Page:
Wednesday

28th Feb 2024

Turkey to reform further despite negative EU 'climate', foreign minister says

  • Mr Gul predicts "there will be a better climate" in the EU (Photo: Valentina Pop)

Turkish foreign minister Abdullah Gul has pledged in an interview with EUobserver to change "in a few weeks time" a notorious penal code article curbing free speech, saying that Ankara will continue reforms even if the "climate" in the EU towards Ankara's membership bid is currently not optimal.

"This article 301 overshadows Turkey's reform progress. Both myself and Prime Minister Erdogan believe that we have to change this article," Mr Gul said referring to Turkey's penal code article which punishes "denigrating Turkishness" and which has led to charges against journalists and writers like Nobel prize winner Orhan Pamuk.

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Ankara has been repeatedly urged by the EU to revise or scrap "without delay" the article in order to ensure freedom of expression, but Mr Gul indicated that trials against journalists and novelists are also a matter of mentality within the ranks of Turkish prosecutors.

"When we changed the whole Penal Code [in 2005], our intention was not to see any more problems because of the expression of thoughts. We made it very clear that [even if] we might hate it, we might not like it - expression should be free. But unfortunately, some prosecutors are opening files against writers and thinkers," he said.

"Now we will change 301, in a few weeks time, before the elections. But we also need a change in mentality. And this cannot happen over night; it's a process."

'The EU has some problems'

Last December 2006, EU leaders decided to temporarily suspend eight of Turkey's 35 accession negotiation chapters due to Ankara's failure to open up its ports to trade from EU member state Cyprus - seen by Mr Gul as an attempt by some EU member countries to "slow down" the speed of accession negotiations with Ankara.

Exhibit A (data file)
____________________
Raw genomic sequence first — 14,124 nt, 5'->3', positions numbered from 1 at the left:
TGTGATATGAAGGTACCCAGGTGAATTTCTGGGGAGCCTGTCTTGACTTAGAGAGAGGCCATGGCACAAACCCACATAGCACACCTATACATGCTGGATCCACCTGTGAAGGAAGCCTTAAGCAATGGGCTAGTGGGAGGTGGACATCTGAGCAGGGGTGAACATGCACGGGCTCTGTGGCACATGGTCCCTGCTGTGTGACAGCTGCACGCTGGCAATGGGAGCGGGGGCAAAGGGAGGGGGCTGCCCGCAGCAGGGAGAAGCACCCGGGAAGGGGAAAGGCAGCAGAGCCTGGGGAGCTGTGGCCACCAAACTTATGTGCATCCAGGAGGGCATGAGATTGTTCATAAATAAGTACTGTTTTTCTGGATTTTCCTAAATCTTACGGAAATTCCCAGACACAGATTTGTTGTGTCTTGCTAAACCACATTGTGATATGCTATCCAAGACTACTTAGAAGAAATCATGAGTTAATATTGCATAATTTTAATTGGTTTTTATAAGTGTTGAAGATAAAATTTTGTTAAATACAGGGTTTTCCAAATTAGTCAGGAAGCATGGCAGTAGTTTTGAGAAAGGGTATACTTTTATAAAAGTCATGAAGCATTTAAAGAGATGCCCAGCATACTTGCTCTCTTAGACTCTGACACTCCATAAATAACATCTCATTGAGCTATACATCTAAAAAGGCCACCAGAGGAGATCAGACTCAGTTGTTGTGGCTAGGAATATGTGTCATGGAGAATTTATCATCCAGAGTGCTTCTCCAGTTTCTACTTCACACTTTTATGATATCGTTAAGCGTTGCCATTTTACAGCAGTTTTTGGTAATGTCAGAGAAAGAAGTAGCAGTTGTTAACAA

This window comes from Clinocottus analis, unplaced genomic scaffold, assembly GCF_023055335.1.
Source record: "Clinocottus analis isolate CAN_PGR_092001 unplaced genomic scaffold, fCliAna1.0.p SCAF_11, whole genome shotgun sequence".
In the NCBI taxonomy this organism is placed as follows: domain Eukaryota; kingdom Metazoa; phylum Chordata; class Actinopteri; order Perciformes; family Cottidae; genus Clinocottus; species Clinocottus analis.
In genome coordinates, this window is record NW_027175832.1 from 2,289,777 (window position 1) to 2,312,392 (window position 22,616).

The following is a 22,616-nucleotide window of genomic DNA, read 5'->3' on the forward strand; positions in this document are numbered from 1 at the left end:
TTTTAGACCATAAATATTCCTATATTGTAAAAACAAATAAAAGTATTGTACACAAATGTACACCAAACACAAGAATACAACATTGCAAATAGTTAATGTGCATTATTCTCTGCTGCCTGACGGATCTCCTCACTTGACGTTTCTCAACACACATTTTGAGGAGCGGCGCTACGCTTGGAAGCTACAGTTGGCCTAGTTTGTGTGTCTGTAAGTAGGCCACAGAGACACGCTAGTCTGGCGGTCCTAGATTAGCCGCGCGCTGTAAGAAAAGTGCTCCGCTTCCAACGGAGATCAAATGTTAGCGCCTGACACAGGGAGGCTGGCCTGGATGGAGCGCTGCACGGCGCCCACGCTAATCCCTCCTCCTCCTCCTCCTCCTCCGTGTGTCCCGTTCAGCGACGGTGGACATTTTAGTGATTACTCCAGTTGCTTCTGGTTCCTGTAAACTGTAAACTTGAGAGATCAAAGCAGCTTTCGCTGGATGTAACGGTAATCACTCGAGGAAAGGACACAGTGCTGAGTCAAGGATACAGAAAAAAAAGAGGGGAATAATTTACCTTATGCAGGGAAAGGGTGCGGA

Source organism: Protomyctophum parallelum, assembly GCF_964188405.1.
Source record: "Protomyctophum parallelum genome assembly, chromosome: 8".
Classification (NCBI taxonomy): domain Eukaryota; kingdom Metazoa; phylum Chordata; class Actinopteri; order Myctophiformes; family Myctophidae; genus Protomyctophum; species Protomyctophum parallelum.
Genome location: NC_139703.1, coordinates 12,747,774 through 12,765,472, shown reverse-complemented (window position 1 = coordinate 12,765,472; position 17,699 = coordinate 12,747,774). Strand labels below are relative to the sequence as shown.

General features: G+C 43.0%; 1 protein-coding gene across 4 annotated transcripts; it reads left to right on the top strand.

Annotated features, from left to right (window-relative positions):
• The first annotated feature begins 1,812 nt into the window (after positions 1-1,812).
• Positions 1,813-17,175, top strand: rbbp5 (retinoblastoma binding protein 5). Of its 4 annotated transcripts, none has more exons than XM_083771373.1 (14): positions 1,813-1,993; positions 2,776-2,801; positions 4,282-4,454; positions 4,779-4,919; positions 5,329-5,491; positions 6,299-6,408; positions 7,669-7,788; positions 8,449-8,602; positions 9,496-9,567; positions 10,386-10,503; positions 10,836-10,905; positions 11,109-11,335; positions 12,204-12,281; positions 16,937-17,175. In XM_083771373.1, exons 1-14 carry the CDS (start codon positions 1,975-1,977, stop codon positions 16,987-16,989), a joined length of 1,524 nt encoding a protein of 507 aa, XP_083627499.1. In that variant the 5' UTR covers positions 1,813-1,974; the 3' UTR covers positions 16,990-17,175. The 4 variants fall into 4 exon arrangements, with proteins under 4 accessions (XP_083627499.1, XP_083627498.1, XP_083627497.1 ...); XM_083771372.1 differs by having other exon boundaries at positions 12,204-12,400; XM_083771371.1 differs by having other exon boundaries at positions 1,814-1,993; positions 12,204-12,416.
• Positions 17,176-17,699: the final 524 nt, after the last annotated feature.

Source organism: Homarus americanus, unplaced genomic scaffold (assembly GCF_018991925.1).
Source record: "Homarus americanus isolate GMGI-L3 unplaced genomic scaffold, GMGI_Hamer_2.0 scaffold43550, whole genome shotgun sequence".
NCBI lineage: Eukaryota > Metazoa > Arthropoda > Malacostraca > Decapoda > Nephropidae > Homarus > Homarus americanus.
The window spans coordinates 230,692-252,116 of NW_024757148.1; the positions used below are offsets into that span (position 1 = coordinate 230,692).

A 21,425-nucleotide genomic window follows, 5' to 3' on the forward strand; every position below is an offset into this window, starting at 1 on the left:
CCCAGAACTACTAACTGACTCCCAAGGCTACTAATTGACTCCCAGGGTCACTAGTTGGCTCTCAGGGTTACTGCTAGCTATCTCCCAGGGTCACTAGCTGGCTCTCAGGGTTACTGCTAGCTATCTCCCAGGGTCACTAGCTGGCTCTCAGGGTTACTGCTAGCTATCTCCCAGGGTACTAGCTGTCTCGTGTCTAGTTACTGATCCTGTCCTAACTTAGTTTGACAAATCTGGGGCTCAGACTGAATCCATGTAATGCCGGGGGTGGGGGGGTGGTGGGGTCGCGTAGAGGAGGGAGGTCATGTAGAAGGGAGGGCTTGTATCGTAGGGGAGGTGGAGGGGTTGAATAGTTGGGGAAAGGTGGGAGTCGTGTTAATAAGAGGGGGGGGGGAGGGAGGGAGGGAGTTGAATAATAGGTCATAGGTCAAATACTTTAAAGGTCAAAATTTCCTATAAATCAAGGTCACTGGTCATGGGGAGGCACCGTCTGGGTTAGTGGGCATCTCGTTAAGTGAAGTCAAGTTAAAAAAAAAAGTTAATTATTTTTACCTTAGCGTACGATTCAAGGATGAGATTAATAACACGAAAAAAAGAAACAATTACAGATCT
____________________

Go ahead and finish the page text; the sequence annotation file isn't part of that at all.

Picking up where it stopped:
But the Turkish politician stressed that Ankara will nevertheless continue to work to meet EU standards.

"We made an assessment: The EU has some problems and these are not permanent. There will be a better climate, and by that time, we will already be in a different situation. We will use this time and make progress. Our commitment to the full process is not just rhetorical," Mr Gul said.

"[EU] Negotiations are still going on, even if some chapters have been frozen. The German presidency has asked for our negotiating position on three other chapters without any benchmarks: economy and market policy, statistics and financial control. We have not slowed down our speed."

Strategic clout

Meanwhile, Turkey is urging the EU not to underestimate the strategic clout it could offer to the bloc in the Middle East and Central Asia in terms of security and energy supplies.

"The question is this: is the EU paying enough attention to its future? Who is planning where the EU will be 30, 50 years from now? Is the EU going to play an important role in world affairs? Is the EU going to have a say in security issues or energy transport?," Mr Gul asked.

Whilst criticizing France for its "small politics" regarding Turkey, he acknowledged the support from new member countries like Poland and Romania.

"They are our friends. The majority of the member countries are in fact aware of Turkey's importance and they are very helpful. Many member countries defend Turkey better than me, I noticed that."

Armenian genocide

Meanwhile, Mr Gul reiterated Turkey's views on the 1915 Armenian genocide – an issue which last autumn led to a political clash between Turkey and France.

Turkey denies that a genocide took place against the Armenians, while in France parliamentarians have been pressing for a bill which would penalise the denial of the Armenian genocide.

"What happened in those years was a tragedy. But to call it a genocide, then we have to find another terminology for the Jews that were killed in Germany. It really offends us. Many people lost their lives, Turks, Armenians, Muslims, Non-Muslims. It was during World War 1 and in the Balkans, for instance, the Turks lost three million people."

Mr Gul criticized French deputies as well as American politicians who want to pass a bill condemning the Armenian genocide in the US Congress.

"Here it is a national issue, but there it's very much local. When I asked the people in France and the US about the "genocide", they didn't know what it's all about."

"Our offer was this: if you are really so interested in this issue, why don't we have a committee composed of historians, we asked them - we open our archives and let them study. But the Armenians are not forthcoming. The same offer is valid for the American congressmen and the French."

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